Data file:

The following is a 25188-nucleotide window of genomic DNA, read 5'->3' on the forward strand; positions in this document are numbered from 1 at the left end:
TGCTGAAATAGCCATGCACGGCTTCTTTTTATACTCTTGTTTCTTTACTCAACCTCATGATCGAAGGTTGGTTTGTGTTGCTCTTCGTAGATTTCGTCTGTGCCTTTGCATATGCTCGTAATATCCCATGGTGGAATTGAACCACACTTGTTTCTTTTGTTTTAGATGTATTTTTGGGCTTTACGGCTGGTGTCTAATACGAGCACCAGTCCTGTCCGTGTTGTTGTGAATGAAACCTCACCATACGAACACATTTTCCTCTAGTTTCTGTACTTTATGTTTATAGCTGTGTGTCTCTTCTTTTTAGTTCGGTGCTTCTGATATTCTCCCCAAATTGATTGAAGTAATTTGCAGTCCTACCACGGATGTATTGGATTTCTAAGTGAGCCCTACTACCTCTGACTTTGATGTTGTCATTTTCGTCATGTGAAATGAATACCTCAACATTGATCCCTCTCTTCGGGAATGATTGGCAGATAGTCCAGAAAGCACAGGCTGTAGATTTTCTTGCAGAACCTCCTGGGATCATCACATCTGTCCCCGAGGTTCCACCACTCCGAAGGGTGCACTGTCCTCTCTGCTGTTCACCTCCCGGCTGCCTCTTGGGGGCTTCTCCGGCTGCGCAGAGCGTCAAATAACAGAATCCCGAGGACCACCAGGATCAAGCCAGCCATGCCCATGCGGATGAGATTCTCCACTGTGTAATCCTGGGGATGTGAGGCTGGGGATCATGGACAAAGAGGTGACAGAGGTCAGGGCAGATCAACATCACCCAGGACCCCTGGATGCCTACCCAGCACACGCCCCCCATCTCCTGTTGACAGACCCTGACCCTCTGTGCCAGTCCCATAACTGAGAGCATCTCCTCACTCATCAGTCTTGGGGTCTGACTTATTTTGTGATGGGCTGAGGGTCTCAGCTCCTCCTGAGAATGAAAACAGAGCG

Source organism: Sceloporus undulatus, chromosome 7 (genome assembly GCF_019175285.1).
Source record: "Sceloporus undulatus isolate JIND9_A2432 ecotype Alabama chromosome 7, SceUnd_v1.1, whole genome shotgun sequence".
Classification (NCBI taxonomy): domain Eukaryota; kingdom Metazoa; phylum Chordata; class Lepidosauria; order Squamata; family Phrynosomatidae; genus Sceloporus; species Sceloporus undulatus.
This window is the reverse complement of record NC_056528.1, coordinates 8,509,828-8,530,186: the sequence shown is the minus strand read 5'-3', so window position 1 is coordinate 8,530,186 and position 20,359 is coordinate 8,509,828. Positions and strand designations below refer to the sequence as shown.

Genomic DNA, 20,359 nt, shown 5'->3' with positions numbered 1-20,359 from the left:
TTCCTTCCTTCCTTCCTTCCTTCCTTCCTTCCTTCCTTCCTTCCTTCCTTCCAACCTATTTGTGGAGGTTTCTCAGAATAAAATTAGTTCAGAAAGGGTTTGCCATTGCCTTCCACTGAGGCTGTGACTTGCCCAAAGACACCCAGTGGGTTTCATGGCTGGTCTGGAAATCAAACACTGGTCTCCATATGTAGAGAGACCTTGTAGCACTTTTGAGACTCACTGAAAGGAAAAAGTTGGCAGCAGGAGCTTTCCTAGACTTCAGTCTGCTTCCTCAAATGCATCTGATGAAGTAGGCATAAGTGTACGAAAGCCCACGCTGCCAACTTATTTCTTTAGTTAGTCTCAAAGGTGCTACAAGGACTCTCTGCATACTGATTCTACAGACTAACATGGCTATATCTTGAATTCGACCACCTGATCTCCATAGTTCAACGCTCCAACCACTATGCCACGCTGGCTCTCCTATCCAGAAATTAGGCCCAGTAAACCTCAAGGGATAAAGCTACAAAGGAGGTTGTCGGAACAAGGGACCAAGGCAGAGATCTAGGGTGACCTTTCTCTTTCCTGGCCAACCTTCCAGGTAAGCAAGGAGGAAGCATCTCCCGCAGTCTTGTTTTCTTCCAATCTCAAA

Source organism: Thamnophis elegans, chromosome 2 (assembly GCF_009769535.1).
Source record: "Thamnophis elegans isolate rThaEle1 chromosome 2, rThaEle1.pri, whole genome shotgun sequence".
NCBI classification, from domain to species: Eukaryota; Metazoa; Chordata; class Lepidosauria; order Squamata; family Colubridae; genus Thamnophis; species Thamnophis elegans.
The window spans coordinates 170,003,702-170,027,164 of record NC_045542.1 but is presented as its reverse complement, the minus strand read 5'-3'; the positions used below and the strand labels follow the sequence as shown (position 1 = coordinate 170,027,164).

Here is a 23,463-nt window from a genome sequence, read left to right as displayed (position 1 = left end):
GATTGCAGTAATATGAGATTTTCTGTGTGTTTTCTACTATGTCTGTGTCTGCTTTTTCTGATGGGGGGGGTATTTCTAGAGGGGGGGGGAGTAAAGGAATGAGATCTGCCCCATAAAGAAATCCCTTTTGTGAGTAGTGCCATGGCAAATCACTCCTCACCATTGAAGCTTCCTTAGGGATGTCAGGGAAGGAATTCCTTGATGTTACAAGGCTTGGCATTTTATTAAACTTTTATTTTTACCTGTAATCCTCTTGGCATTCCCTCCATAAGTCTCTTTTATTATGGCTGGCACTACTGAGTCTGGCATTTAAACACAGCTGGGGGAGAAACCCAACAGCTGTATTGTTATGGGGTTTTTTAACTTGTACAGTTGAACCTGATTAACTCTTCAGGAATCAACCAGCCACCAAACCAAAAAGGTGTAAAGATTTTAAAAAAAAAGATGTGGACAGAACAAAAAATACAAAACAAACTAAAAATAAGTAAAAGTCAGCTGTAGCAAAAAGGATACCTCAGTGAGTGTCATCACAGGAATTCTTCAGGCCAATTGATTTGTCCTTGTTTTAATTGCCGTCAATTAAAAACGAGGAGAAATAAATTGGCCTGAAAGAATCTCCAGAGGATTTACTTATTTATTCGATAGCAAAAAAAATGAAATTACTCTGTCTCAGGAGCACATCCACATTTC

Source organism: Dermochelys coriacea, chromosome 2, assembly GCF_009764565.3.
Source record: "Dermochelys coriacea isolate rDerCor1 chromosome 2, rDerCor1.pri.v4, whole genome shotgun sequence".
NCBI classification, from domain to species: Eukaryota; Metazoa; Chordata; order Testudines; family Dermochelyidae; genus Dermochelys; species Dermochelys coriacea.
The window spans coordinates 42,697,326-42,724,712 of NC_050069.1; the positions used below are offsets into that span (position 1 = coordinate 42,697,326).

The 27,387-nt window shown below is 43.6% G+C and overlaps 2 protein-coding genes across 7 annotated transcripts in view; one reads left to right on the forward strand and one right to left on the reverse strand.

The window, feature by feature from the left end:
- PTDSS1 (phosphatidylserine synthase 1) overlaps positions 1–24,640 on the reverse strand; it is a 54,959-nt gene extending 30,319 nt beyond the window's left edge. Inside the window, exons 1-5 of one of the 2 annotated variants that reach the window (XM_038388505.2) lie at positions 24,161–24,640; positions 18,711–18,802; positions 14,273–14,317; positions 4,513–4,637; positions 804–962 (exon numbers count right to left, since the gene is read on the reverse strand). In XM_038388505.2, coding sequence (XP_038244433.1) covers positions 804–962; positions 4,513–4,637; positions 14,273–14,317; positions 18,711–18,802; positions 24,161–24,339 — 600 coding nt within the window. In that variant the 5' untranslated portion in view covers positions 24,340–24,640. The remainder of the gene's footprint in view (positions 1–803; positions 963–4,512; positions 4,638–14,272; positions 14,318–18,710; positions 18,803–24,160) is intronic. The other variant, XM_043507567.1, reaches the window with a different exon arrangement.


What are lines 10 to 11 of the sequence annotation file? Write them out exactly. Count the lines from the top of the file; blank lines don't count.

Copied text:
Source record: "Thamnophis elegans isolate rThaEle1 chromosome 2, rThaEle1.pri, whole genome shotgun sequence".
NCBI classification, from domain to species: Eukaryota; Metazoa; Chordata; class Lepidosauria; order Squamata; family Colubridae; genus Thamnophis; species Thamnophis elegans.